Darren Schield, the longtime chief financial officer and controller for Beverly Hills Properties, which runs the Sterlings’ real estate empire, testified that Donald Sterling’s revocation of the trust last month could lead to “severe consequences.”
If the Clippers' sale isn’t completed, Schield said, the Sterlings would have to sell off almost $500 million of their properties to satisfy loans held by three banks.
“I don’t think we could sell that many properties that quickly,” Schield said.
Schield was the lone witness in an abbreviated day of testimony in Los Angeles Superior Court for the case that could determine the fate of
Attorneys for Donald Sterling repeatedly objected to the line of questioning, insisting that Shelly Sterling’s plans to use sale proceeds to pay off the loans isn’t relevant.
“That has absolutely nothing to do with the sale of the Clippers,” said Maxwell Blecher, who added after the proceedings that he believed that the loans will never be in default.
Under cross-examination, Schield said the Sterlings haven’t received any notice of default for the three loans. He added that the problem would disappear if Donald Sterling rescinded the trust’s revocation.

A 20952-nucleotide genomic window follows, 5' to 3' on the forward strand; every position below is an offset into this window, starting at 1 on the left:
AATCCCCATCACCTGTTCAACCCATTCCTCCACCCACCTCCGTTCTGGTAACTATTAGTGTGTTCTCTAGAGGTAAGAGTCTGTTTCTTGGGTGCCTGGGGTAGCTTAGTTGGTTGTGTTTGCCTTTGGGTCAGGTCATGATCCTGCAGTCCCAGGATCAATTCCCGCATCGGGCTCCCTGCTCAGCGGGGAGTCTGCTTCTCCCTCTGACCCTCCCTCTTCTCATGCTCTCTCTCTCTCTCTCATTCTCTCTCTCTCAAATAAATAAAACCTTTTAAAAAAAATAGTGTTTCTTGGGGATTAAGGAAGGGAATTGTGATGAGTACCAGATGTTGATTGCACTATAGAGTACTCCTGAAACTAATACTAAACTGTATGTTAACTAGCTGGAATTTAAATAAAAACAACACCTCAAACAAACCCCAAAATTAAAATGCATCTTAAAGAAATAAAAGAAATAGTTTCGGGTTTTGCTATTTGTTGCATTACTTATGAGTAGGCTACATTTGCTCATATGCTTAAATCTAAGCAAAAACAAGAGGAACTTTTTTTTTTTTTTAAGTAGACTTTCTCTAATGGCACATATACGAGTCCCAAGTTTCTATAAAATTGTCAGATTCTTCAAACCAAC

But Schield laid out a dire scenario if the trust defaulted on the loans. That includes damaging the Los Angeles real estate market where the Sterlings own the bulk of their estimated 15o apartment buildings and difficulty in obtaining future loans at similar interest rates.
“I don’t think we could find a bank that big that would give us much money,” Schield said. “There’s huge reputational issues there. … I don’t know if anyone would want to go into partnership with us right now.”
Interim Clippers chief executive Richard Parsons and Shelly Sterling are scheduled to testify Tuesday.
Testimony in the trial will continue through Wednesday, with closing arguments next week.